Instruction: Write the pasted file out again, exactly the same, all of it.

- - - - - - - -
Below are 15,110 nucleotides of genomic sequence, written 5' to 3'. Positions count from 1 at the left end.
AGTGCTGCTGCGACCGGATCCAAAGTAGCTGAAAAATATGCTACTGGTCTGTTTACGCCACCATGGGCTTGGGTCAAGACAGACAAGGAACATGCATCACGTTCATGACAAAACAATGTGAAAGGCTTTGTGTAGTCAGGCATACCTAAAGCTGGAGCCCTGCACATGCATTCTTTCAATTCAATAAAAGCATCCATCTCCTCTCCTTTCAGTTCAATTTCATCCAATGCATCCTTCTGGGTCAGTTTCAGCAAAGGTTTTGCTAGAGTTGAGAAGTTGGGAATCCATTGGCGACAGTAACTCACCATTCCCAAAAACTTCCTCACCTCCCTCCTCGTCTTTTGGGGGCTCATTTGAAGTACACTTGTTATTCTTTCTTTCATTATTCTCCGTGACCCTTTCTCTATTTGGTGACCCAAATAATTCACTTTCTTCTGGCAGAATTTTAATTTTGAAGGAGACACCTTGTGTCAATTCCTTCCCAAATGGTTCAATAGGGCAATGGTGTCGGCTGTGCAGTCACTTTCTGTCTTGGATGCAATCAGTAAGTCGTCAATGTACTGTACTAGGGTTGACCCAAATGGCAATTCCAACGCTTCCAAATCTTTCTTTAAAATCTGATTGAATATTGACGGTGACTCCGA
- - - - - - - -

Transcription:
Below are 15,110 nucleotides of genomic sequence, written 5' to 3'. Positions count from 1 at the left end.
AGTGCTGCTGCGACCGGATCCAAAGTAGCTGAAAAATATGCTACTGGTCTGTTTACGCCACCATGGGCTTGGGTCAAGACAGACAAGGAACATGCATCACGTTCATGACAAAACAATGTGAAAGGCTTTGTGTAGTCAGGCATACCTAAAGCTGGAGCCCTGCACATGCATTCTTTCAATTCAATAAAAGCATCCATCTCCTCTCCTTTCAGTTCAATTTCATCCAATGCATCCTTCTGGGTCAGTTTCAGCAAAGGTTTTGCTAGAGTTGAGAAGTTGGGAATCCATTGGCGACAGTAACTCACCATTCCCAAAAACTTCCTCACCTCCCTCCTCGTCTTTTGGGGGCTCATTTGAAGTACACTTGTTATTCTTTCTTTCATTATTCTCCGTGACCCTTTCTCTATTTGGTGACCCAAATAATTCACTTTCTTCTGGCAGAATTTTAATTTTGAAGGAGACACCTTGTGTCAATTCCTTCCCAAATGGTTCAATAGGGCAATGGTGTCGGCTGTGCAGTCACTTTCTGTCTTGGATGCAATCAGTAAGTCGTCAATGTACTGTACTAGGGTTGACCCAAATGGCAATTCCAACGCTTCCAAATCTTTCTTTAAAATCTGATTGAATATTGACGGTGACTCCGA